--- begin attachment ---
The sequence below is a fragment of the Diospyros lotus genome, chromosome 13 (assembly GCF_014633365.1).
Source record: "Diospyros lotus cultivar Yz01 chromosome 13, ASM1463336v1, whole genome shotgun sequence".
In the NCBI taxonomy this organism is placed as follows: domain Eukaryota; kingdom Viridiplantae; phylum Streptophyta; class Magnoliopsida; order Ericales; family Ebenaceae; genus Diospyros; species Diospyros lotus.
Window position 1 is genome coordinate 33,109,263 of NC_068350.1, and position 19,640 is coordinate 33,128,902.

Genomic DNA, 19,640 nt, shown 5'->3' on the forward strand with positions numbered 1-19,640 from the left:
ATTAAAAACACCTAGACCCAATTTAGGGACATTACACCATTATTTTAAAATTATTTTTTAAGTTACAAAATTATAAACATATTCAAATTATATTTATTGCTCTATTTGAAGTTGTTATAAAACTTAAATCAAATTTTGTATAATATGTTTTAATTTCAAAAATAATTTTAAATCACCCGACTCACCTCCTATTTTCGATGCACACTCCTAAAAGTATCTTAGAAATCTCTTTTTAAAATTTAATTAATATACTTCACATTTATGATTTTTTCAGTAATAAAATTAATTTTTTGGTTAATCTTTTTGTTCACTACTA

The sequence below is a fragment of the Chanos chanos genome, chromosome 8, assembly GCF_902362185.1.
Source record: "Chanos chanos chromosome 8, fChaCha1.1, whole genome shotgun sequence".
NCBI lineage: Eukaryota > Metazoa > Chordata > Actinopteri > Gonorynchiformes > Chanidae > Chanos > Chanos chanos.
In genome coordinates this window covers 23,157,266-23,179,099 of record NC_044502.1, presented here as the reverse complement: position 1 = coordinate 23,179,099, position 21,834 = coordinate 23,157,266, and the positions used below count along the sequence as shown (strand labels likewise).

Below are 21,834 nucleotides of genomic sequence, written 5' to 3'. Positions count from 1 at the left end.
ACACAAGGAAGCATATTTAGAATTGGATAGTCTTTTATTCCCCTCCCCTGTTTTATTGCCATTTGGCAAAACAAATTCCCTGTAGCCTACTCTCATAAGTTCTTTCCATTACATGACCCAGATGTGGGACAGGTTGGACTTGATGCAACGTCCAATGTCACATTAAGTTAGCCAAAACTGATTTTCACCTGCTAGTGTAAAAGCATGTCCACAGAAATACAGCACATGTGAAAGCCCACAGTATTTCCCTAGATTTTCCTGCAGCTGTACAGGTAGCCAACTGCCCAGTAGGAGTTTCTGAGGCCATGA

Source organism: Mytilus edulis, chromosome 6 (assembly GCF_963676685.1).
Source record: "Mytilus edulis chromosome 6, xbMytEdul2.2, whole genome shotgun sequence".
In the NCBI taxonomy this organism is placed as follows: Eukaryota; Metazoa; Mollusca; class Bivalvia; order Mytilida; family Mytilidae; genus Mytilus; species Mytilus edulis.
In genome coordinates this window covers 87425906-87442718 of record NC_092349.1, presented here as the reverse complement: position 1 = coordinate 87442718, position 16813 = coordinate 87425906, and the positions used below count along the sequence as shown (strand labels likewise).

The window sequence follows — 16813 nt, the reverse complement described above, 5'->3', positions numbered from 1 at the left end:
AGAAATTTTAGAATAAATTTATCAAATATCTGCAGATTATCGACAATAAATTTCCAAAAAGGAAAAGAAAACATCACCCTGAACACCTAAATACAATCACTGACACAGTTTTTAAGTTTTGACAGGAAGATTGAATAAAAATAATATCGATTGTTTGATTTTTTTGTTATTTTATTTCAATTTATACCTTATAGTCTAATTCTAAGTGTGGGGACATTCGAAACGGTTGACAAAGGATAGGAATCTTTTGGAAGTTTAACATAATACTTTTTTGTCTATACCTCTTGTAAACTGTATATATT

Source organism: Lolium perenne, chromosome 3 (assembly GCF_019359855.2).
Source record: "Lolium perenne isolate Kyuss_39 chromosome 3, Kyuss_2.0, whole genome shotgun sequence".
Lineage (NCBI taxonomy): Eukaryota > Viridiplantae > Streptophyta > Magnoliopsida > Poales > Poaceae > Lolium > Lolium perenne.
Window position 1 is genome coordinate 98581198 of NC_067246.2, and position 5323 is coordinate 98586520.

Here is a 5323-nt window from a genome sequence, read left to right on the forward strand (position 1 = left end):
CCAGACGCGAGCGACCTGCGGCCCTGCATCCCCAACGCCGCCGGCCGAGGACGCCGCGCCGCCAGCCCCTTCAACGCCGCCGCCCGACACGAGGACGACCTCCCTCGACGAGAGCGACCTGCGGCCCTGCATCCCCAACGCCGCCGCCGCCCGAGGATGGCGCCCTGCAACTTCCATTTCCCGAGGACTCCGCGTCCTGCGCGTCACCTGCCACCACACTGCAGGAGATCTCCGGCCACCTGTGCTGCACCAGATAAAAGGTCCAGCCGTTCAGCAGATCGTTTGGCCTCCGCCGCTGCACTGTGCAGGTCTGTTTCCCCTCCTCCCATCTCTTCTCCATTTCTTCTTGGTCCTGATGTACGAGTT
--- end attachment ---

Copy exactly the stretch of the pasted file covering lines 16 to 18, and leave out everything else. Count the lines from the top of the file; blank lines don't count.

In genome coordinates this window covers 87425906-87442718 of record NC_092349.1, presented here as the reverse complement: position 1 = coordinate 87442718, position 16813 = coordinate 87425906, and the positions used below count along the sequence as shown (strand labels likewise).

The window sequence follows — 16813 nt, the reverse complement described above, 5'->3', positions numbered from 1 at the left end:
AGAAATTTTAGAATAAATTTATCAAATATCTGCAGATTATCGACAATAAATTTCCAAAAAGGAAAAGAAAACATCACCCTGAACACCTAAATACAATCACTGACACAGTTTTTAAGTTTTGACAGGAAGATTGAATAAAAATAATATCGATTGTTTGATTTTTTTGTTATTTTATTTCAATTTATACCTTATAGTCTAATTCTAAGTGTGGGGACATTCGAAACGGTTGACAAAGGATAGGAATCTTTTGGAAGTTTAACATAATACTTTTTTGTCTATACCTCTTGTAAACTGTATATATT